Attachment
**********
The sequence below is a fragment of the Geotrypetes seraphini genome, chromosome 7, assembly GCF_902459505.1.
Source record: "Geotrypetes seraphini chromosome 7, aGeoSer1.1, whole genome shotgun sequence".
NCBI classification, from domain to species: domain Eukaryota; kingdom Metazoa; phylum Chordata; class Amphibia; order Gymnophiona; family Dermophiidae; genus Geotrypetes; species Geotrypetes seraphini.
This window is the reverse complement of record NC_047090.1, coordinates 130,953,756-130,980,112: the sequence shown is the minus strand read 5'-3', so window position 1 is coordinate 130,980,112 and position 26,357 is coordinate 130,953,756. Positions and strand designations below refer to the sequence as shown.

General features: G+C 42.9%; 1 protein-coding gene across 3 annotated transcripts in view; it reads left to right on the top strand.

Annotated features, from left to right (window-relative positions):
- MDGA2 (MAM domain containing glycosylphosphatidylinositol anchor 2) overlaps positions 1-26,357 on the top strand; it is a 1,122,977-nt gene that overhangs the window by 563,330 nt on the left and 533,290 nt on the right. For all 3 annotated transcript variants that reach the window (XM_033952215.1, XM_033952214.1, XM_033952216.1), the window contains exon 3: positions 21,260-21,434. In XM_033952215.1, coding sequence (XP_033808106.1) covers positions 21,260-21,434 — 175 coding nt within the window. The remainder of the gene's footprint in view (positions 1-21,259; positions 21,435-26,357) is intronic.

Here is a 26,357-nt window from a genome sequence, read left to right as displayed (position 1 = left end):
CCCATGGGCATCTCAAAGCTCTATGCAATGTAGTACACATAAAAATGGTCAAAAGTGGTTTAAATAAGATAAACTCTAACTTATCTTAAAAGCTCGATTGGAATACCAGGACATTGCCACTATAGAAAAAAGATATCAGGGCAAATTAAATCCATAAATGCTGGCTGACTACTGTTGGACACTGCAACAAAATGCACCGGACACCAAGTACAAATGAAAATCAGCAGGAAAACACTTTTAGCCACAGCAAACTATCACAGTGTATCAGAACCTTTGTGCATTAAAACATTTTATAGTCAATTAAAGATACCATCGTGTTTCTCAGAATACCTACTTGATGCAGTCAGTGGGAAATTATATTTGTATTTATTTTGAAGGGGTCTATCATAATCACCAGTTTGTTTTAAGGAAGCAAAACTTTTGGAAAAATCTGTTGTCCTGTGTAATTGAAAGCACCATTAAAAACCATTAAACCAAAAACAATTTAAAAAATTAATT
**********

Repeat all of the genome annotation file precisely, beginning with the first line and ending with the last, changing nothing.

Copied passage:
The sequence below is a fragment of the Geotrypetes seraphini genome, chromosome 7, assembly GCF_902459505.1.
Source record: "Geotrypetes seraphini chromosome 7, aGeoSer1.1, whole genome shotgun sequence".
NCBI classification, from domain to species: domain Eukaryota; kingdom Metazoa; phylum Chordata; class Amphibia; order Gymnophiona; family Dermophiidae; genus Geotrypetes; species Geotrypetes seraphini.
This window is the reverse complement of record NC_047090.1, coordinates 130,953,756-130,980,112: the sequence shown is the minus strand read 5'-3', so window position 1 is coordinate 130,980,112 and position 26,357 is coordinate 130,953,756. Positions and strand designations below refer to the sequence as shown.

General features: G+C 42.9%; 1 protein-coding gene across 3 annotated transcripts in view; it reads left to right on the top strand.

Annotated features, from left to right (window-relative positions):
- MDGA2 (MAM domain containing glycosylphosphatidylinositol anchor 2) overlaps positions 1-26,357 on the top strand; it is a 1,122,977-nt gene that overhangs the window by 563,330 nt on the left and 533,290 nt on the right. For all 3 annotated transcript variants that reach the window (XM_033952215.1, XM_033952214.1, XM_033952216.1), the window contains exon 3: positions 21,260-21,434. In XM_033952215.1, coding sequence (XP_033808106.1) covers positions 21,260-21,434 — 175 coding nt within the window. The remainder of the gene's footprint in view (positions 1-21,259; positions 21,435-26,357) is intronic.

Here is a 26,357-nt window from a genome sequence, read left to right as displayed (position 1 = left end):
CCCATGGGCATCTCAAAGCTCTATGCAATGTAGTACACATAAAAATGGTCAAAAGTGGTTTAAATAAGATAAACTCTAACTTATCTTAAAAGCTCGATTGGAATACCAGGACATTGCCACTATAGAAAAAAGATATCAGGGCAAATTAAATCCATAAATGCTGGCTGACTACTGTTGGACACTGCAACAAAATGCACCGGACACCAAGTACAAATGAAAATCAGCAGGAAAACACTTTTAGCCACAGCAAACTATCACAGTGTATCAGAACCTTTGTGCATTAAAACATTTTATAGTCAATTAAAGATACCATCGTGTTTCTCAGAATACCTACTTGATGCAGTCAGTGGGAAATTATATTTGTATTTATTTTGAAGGGGTCTATCATAATCACCAGTTTGTTTTAAGGAAGCAAAACTTTTGGAAAAATCTGTTGTCCTGTGTAATTGAAAGCACCATTAAAAACCATTAAACCAAAAACAATTTAAAAAATTAATT